Fewer Lung Cancer Deaths Seen in Patients on Anti-Estrogen Therapies
San Antonio, TX—Lung cancer deaths are significantly less common in breast cancer patients who are treated with anti-estrogens, said Elisabeth Rapiti, MD, University of Geneva, Switzerland, at the CTRC-AACR San Antonio Breast Cancer Symposium.
Her observational study adds to the evidence about hormones and lung cancer mortality generated from the Women’ Health Initiative (WHI). In early data from the WHI, lung cancer mortality was found to be significantly increased in women treated with postmenopausal hormone therapy, she said. Oncology & Biotech News reported on one of these earlier presentations from the ASCO Annual Meeting in May, which concluded that postmenopausal women who smoke and receive estrogen/progesterone therapy are more likely to die from lung cancer.
Based on these earlier studies, Dr Rapiti postulated that anti-estrogens would decrease the risk of lung cancer mortality. She investigated this hypothesis by examining the Geneva Cancer Registry, focusing on the 6655 breast cancer patients in the registry who were diagnosed between 1980 and 2003. Of these patients, 46% had received anti-estrogens. She followed the entire cohort for lung cancer incidence and mortality until the end of 2007. Lung cancer incidence and mortality were compared to age- and period-adjusted rates among the general population.
There were some imbalances in baseline characteristics between users and nonusers of anti-estrogens, with users being significantly older, more likely to be postmenopausal, and with a lower socioeconomic status and a more recent diagnosis (P <.001). In addition, twice as many nonusers of estrogen were categorized as having an unknown smoking history compared with users (66% vs 31%; P <.001).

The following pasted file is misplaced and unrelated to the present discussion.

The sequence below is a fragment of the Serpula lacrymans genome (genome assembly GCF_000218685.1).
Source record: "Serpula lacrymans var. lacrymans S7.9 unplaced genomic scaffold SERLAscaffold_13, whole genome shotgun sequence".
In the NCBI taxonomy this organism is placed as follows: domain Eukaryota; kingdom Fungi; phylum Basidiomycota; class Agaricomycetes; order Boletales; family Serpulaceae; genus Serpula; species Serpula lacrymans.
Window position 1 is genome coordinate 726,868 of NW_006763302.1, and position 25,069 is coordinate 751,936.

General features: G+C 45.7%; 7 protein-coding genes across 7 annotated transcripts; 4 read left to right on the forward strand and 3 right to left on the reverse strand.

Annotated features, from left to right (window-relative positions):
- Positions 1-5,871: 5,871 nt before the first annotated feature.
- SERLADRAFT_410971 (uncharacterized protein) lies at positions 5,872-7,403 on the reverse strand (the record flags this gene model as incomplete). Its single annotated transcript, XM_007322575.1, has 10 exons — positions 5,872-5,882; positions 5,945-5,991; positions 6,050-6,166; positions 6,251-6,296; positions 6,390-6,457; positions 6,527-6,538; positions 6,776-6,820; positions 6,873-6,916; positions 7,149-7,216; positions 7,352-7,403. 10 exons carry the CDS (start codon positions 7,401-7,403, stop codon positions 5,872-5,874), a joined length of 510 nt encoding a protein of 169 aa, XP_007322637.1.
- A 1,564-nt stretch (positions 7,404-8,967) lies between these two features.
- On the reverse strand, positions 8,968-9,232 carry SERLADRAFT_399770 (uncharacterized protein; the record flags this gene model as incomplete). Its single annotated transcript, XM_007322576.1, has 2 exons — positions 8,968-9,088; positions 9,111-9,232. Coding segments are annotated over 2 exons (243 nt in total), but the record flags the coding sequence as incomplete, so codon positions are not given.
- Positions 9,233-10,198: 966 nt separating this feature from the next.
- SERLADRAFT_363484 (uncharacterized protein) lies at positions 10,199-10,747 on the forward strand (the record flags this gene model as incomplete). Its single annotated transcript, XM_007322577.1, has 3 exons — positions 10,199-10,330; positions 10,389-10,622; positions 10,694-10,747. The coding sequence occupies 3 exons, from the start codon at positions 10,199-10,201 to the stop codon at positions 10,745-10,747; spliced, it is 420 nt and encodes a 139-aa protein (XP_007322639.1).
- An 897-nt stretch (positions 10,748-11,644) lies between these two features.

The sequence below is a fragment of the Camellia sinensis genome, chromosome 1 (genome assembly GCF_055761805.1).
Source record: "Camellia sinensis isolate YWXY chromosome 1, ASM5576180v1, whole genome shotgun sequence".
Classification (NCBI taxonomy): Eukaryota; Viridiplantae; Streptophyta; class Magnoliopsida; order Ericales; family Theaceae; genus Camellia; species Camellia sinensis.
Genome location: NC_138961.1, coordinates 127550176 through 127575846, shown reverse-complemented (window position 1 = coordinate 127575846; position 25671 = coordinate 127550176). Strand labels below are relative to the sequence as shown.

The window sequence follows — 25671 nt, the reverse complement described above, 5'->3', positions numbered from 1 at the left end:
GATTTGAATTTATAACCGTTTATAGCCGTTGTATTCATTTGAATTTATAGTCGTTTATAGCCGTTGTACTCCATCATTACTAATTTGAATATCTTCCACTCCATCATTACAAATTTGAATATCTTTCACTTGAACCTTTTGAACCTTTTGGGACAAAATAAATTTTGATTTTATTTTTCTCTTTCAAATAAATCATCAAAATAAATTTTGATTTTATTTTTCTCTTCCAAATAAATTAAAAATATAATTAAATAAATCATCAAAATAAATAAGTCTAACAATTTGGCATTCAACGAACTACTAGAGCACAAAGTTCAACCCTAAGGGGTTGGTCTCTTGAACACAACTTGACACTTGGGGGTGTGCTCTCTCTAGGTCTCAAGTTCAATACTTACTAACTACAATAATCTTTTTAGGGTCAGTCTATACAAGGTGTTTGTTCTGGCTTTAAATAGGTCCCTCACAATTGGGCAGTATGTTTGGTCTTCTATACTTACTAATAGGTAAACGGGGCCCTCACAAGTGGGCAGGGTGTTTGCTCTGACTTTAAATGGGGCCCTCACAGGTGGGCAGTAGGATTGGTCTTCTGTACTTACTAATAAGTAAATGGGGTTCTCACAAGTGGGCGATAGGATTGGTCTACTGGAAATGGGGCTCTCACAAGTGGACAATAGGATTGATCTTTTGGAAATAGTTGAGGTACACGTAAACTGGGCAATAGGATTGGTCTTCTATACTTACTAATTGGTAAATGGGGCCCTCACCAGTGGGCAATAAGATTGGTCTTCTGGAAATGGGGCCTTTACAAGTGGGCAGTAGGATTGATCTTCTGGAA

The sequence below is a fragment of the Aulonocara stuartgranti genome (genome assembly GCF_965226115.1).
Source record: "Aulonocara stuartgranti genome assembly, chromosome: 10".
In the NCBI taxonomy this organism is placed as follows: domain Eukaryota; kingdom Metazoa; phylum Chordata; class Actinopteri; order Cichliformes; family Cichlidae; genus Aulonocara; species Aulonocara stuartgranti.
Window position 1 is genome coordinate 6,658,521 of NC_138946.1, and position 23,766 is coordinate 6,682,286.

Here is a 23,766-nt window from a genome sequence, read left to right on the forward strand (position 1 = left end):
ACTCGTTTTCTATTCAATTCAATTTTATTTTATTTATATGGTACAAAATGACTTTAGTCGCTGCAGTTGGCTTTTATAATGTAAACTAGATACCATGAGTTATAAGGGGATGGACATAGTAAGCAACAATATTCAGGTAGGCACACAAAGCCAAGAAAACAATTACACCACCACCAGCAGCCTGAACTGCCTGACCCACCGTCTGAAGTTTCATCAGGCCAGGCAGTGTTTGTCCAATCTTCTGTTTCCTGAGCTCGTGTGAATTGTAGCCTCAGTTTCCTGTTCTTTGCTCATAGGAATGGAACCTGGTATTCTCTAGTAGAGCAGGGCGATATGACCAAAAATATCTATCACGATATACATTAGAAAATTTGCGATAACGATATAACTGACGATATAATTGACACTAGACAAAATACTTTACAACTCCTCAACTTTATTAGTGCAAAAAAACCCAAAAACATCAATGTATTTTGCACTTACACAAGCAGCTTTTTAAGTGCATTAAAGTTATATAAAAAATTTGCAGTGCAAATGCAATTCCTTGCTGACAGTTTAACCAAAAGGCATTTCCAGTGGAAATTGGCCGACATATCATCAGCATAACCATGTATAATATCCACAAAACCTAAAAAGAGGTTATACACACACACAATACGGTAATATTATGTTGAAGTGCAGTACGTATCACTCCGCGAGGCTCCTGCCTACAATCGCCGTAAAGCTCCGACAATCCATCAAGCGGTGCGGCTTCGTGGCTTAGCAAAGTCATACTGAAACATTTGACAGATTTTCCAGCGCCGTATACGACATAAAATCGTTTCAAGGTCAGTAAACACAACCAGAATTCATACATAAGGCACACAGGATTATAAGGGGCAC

Among those with a known smoking history, about 30% of women in each group (users and nonusers of anti-estrogens) were smokers, compared with 29% of women in the general population. Ex-smokers made up 14% of the group that used anti-estrogens and 13% of the nonusers, compared with 16% in the general female population. The WHI included 21,655 person years of observation in the users of anti-estrogens and 35,520 person years of observation in the nonusers.
During follow-up 40 patients developed lung cancer, comprising 12 users of anti-estrogens and 28 nonusers. The risk of women with breast cancer developing lung cancer as a secondary malignancy was 37% lower than expected among users of anti-estrogens (P = .058) and 12% higher than expected among nonusers of anti-estrogens (P = .294), though these differences failed to reach statistical significance.
In total, 18 patients died from lung cancer during follow-up. The risk of death from lung cancer after breast cancer was 87% lower than expected in the anti-estrogen users, with 2 deaths reported compared with an expected 15.3 lung cancer deaths in the estrogen users (P <.0001). Among nonusers of anti-estrogens, there were 16 deaths from lung cancer compared with an expected 21.1 deaths, which was not significant.
Because most women with an unknown smoking status had received a breast cancer diagnosis before 1990, a separate analysis was conducted of the women who received a diagnosis in 1990 or after, said Dr Rapiti. When the analysis was confined to women diagnosed with breast cancer from 1990, anti-estrogen use was associated with a 36% reduction in lung cancer incidence and a significant 85% reduction in lung cancer mortality compared to the population at large.
Further stratification by smoking status revealed that most of the protective effect of anti-estrogens on lung cancer mortality after breast cancer occurred in smokers and ex-smokers, said Dr Rapiti. In this group, the age-standardized mortality rate was 1.05 per 100,000 among users of anti-estrogens but 3.82 per 100,000 among nonusers (P =.013). In the ex-smokers, the age-adjusted mortality rate was zero per 100,000 among users of estrogen and 7.71 per 100,000 among nonusers of estrogen (P <.001). SABCS Abstract 35.